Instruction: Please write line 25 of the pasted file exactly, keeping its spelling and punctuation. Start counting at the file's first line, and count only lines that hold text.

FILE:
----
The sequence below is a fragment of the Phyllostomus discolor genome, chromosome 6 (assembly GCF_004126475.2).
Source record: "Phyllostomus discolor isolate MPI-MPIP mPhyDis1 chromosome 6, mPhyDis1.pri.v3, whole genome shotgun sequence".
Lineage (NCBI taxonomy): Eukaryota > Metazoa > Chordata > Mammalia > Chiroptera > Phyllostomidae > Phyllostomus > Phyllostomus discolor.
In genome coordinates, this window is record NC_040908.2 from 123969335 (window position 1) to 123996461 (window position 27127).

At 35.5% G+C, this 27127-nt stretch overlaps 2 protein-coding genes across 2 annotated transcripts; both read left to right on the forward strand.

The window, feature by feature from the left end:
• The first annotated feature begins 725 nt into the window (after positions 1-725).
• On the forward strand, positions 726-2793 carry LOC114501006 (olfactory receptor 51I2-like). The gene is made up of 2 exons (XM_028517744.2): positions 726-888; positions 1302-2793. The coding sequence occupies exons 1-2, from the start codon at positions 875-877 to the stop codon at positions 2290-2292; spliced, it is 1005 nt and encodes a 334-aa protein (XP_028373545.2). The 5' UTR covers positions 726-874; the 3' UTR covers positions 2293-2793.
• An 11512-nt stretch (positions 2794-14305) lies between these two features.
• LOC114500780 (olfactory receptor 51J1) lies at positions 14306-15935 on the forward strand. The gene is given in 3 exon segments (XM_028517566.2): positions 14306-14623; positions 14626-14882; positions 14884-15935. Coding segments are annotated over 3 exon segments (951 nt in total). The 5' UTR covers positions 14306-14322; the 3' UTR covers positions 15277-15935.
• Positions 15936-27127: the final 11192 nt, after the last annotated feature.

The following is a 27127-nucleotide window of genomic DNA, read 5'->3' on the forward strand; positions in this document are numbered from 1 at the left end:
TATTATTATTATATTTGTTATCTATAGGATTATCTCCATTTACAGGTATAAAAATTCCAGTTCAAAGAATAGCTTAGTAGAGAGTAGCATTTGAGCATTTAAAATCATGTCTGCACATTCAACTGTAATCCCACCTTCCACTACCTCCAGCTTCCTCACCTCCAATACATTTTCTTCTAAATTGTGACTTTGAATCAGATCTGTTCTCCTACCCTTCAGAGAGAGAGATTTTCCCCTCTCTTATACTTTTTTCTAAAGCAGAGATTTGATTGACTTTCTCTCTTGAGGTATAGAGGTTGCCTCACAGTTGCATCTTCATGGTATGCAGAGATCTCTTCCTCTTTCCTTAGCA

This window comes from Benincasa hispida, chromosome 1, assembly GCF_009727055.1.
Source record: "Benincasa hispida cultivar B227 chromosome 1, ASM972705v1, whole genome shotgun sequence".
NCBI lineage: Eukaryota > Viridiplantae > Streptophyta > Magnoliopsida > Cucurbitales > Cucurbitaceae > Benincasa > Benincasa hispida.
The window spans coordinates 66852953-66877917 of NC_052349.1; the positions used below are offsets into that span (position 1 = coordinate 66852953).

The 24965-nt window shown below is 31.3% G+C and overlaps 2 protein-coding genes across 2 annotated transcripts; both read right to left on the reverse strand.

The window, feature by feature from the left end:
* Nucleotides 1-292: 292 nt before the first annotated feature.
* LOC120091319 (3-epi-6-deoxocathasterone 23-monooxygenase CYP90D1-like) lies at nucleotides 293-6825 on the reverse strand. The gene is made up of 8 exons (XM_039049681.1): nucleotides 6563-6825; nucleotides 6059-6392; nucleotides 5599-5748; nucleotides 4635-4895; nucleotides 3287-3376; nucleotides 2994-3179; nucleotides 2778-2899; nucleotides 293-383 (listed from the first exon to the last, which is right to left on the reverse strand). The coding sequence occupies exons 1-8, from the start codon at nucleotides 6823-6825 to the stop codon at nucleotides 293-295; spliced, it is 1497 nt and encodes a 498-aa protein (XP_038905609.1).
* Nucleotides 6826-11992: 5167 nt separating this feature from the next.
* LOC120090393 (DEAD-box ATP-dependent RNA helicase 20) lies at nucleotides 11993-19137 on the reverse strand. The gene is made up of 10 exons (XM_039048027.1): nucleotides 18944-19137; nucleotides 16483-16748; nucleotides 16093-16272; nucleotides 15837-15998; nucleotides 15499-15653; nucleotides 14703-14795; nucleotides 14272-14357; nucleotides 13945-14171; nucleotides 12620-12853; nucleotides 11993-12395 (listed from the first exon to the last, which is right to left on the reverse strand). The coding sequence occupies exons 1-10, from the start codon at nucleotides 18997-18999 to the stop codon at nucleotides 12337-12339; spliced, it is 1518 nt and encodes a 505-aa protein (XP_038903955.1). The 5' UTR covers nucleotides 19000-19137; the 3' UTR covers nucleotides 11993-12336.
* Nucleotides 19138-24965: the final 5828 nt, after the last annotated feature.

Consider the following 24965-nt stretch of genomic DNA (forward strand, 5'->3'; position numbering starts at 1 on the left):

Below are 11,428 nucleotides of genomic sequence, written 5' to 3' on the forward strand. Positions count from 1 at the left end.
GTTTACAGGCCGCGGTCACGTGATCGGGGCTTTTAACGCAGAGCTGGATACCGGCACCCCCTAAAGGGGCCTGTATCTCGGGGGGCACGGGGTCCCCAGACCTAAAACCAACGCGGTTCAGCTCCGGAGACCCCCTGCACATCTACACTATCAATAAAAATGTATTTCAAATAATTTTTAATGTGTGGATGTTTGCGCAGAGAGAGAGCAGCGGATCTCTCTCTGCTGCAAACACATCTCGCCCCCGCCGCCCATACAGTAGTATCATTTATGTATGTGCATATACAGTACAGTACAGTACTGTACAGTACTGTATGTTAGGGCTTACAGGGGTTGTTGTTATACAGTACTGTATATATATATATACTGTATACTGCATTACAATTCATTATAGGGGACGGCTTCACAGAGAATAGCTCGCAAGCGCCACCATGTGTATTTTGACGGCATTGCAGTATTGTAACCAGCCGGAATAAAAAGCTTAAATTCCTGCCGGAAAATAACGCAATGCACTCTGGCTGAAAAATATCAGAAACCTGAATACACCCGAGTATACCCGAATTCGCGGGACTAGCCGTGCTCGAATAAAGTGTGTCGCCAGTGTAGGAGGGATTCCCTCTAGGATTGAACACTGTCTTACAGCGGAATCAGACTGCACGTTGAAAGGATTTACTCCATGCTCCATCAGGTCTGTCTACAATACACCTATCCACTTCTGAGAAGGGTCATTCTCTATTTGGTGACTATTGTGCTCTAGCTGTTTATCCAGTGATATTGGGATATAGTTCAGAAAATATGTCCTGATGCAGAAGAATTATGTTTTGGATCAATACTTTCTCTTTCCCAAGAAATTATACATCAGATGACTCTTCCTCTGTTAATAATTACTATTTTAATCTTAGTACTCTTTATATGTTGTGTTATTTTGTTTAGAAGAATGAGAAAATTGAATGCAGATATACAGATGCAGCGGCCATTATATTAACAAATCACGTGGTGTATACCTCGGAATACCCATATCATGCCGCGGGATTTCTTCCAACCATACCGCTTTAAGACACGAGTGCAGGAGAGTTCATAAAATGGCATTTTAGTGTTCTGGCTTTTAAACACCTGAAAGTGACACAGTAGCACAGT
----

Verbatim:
Consider the following 24965-nt stretch of genomic DNA (forward strand, 5'->3'; position numbering starts at 1 on the left):